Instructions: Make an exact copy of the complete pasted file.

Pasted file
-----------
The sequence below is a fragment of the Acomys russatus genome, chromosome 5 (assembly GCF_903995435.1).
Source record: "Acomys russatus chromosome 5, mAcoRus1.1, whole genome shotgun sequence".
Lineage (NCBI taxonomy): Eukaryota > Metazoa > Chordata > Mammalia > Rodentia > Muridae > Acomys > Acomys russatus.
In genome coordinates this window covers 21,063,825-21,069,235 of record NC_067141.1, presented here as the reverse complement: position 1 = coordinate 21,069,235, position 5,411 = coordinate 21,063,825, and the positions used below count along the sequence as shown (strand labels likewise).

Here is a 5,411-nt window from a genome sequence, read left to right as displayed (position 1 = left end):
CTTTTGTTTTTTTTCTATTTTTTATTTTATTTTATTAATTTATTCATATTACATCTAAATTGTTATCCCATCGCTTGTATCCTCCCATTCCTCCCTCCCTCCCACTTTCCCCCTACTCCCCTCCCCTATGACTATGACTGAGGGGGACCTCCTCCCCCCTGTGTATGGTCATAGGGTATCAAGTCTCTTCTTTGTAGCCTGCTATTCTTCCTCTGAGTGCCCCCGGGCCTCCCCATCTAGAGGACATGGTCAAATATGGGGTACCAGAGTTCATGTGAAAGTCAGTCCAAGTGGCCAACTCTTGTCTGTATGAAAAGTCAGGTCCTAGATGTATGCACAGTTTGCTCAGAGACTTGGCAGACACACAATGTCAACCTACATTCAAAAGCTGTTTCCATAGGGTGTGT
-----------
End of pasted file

The sequence below is a fragment of the Acomys russatus genome, chromosome 5 (assembly GCF_903995435.1).
Source record: "Acomys russatus chromosome 5, mAcoRus1.1, whole genome shotgun sequence".
Lineage (NCBI taxonomy): Eukaryota > Metazoa > Chordata > Mammalia > Rodentia > Muridae > Acomys > Acomys russatus.
In genome coordinates this window covers 21,063,825-21,069,235 of record NC_067141.1, presented here as the reverse complement: position 1 = coordinate 21,069,235, position 5,411 = coordinate 21,063,825, and the positions used below count along the sequence as shown (strand labels likewise).

Here is a 5,411-nt window from a genome sequence, read left to right as displayed (position 1 = left end):
CTTTTGTTTTTTTTCTATTTTTTATTTTATTTTATTAATTTATTCATATTACATCTAAATTGTTATCCCATCGCTTGTATCCTCCCATTCCTCCCTCCCTCCCACTTTCCCCCTACTCCCCTCCCCTATGACTATGACTGAGGGGGACCTCCTCCCCCCTGTGTATGGTCATAGGGTATCAAGTCTCTTCTTTGTAGCCTGCTATTCTTCCTCTGAGTGCCCCCGGGCCTCCCCATCTAGAGGACATGGTCAAATATGGGGTACCAGAGTTCATGTGAAAGTCAGTCCAAGTGGCCAACTCTTGTCTGTATGAAAAGTCAGGTCCTAGATGTATGCACAGTTTGCTCAGAGACTTGGCAGACACACAATGTCAACCTACATTCAAAAGCTGTTTCCATAGGGTGTGT